It seems to me that talk of an Australian republic is just ego. We're already a republic. Some people are just miffed about our historical links. What they probably want is for Australia to be a sovereign state (which we supposedly aren't, while the British monarch is our HoS).

Clearly though, our system isn't working. That's mostly down to a decline in ethics & integrity among politicians and the erosion of control mechanisms.

So how could Australia become a sovereign commonwealth? We'd need to rewrite our Constitution. It's probably time for that anyway.

Things to consider include:

Which should be included in a rewritten Constitution? What should it say about them?

The structure of Parliament is set down in Chapter 1 of the Constitution. The quality of our elected representatives is not what it was. I'd go so far as to say that psychopathy is increasingly common. The only likely remedy is effective oversight.

The Constitution does not specifically mention a Head of State. Chapter 2 vests “executive power” in the Monarch. Does Australia need a HoS? The US HoS is also the Head of Government. Whether we should follow that example is questionable. In my view, we should have a HoS who has the power to dismiss a government, if necessary.

Section 67 of the Constitution mentions “civil servants”. That may refer to what I'd call public servants - or not. The significance of public service in Westminster Democracies has been recognised since (at least) the nineteenth century. Working closely with elected representatives, the Public Service is uniquely placed to observe and advise. The duty to do so, frankly and fearlessly - and to report questionable behaviour - should be written into the Constitution. Protections against political interference or retribution should also be Constitutionally guaranteed.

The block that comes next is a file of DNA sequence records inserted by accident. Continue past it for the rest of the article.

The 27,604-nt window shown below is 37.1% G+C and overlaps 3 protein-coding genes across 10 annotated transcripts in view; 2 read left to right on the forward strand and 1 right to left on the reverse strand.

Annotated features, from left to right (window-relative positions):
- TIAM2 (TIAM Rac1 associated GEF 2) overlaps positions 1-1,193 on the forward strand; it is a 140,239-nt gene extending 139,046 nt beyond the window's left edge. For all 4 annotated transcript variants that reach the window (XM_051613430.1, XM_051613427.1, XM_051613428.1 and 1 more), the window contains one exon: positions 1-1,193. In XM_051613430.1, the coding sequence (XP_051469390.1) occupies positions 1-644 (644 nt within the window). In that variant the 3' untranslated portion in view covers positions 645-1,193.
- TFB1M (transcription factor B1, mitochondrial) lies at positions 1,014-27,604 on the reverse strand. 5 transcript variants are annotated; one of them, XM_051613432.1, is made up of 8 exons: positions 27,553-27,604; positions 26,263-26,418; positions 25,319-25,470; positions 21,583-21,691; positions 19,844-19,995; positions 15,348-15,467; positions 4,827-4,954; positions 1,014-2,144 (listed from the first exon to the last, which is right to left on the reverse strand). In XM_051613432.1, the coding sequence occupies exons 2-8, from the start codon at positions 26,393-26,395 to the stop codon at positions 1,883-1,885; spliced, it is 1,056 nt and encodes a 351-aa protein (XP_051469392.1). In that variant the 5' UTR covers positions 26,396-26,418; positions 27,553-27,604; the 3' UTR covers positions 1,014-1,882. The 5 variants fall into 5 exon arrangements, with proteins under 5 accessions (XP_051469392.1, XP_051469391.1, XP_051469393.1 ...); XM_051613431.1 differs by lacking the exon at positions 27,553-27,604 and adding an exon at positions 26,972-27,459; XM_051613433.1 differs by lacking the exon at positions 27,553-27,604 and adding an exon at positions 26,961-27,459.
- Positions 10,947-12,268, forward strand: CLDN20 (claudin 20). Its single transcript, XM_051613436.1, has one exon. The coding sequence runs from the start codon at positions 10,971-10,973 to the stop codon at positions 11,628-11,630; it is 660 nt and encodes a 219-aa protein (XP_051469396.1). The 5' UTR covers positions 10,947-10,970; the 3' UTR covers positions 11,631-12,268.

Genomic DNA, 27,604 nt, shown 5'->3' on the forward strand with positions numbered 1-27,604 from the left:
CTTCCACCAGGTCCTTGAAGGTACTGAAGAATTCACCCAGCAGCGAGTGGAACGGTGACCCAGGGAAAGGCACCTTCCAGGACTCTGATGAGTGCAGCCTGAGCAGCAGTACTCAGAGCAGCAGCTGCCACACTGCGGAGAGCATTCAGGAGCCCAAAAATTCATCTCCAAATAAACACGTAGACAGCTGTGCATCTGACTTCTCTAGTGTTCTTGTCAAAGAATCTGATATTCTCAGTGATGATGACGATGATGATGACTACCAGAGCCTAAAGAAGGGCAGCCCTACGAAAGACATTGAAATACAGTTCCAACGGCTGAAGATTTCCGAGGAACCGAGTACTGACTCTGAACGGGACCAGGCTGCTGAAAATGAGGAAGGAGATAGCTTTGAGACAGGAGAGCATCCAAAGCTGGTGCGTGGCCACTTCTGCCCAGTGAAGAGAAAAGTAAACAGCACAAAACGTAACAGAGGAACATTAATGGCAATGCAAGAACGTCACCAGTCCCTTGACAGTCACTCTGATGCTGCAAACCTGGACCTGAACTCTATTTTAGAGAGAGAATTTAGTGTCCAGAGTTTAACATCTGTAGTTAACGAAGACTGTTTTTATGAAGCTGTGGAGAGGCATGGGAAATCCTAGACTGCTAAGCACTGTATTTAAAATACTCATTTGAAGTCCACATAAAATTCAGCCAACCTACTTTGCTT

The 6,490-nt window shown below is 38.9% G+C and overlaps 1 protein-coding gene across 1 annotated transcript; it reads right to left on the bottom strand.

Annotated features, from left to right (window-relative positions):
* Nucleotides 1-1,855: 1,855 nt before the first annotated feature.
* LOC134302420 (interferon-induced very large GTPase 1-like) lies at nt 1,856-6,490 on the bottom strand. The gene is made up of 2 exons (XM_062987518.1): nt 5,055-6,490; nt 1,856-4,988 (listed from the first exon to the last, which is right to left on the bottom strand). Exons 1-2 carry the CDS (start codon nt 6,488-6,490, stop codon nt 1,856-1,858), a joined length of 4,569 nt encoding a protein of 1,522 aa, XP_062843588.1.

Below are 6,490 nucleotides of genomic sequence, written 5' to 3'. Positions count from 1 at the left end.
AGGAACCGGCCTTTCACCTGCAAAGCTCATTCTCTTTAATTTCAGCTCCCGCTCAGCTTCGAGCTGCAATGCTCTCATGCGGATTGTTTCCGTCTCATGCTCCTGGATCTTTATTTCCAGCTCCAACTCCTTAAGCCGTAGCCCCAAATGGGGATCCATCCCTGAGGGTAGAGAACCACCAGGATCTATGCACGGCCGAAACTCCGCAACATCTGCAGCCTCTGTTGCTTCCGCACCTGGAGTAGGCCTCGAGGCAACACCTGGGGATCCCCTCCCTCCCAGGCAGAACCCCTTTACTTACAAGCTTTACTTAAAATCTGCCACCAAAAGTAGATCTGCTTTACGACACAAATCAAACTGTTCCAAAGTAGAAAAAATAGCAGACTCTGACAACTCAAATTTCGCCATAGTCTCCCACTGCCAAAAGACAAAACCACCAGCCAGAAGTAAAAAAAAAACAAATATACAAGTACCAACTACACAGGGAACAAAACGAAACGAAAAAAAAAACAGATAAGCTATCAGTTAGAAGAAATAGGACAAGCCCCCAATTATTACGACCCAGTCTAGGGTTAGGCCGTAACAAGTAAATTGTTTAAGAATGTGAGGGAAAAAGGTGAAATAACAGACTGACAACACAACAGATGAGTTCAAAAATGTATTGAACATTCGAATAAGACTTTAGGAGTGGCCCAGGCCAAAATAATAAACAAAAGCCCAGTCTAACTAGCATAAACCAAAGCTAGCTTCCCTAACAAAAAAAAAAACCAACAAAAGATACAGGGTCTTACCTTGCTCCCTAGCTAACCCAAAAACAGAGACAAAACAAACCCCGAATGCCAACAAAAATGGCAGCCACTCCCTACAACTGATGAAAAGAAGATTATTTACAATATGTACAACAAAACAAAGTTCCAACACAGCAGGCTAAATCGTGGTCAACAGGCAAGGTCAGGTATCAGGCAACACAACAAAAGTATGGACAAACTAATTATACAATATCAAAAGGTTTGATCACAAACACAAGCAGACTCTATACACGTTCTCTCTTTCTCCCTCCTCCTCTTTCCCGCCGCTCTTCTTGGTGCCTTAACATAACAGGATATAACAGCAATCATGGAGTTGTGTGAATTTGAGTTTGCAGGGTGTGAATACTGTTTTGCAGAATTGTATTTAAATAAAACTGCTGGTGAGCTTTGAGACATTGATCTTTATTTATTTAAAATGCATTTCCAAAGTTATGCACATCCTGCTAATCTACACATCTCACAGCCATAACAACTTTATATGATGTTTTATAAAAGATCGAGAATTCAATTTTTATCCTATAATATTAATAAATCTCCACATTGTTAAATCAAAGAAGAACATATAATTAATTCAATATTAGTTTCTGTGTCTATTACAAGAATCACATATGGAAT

A body to oversee the behaviour of Federal government has been proposed for some time. To my mind, the oversight should go beyond "corruption", as defined in law. It should embrace concepts such as integrity and ethics (which aren't matters of rules or laws). That notion upsets some people, who seem to think that they're entitled to do whatever they can get away with. To protect it from the inevitable attacks, the body, its funding and independence, should have constitutional standing.

Public sector media is (or should be) a substantial part of the nation's anti-corruption infrastructure. Investigative reporting can lead to further investigation and possibly prosecution. Misbehaviour that isn't legally prosecutable can at least be publicised. Recent governments have invested a great deal of effort into stacking both the board and the staff of the ABC and into crippling it in other ways. Constitutional protection is sadly needed, both from political interference and from vexatious litigation.

Public media also has strategic implications. The demise of Radio Australia's short wave service released radio spectrum which China now uses to influence our near neighbours.

So we'd end up with executive government overseen to different degrees and from differing perspectives by four other bodies. Each of the five would be watching the other four. That should keep the bastards honest, but could the whole mechanism operate effectively?

Finally, a vision of what Australia could be.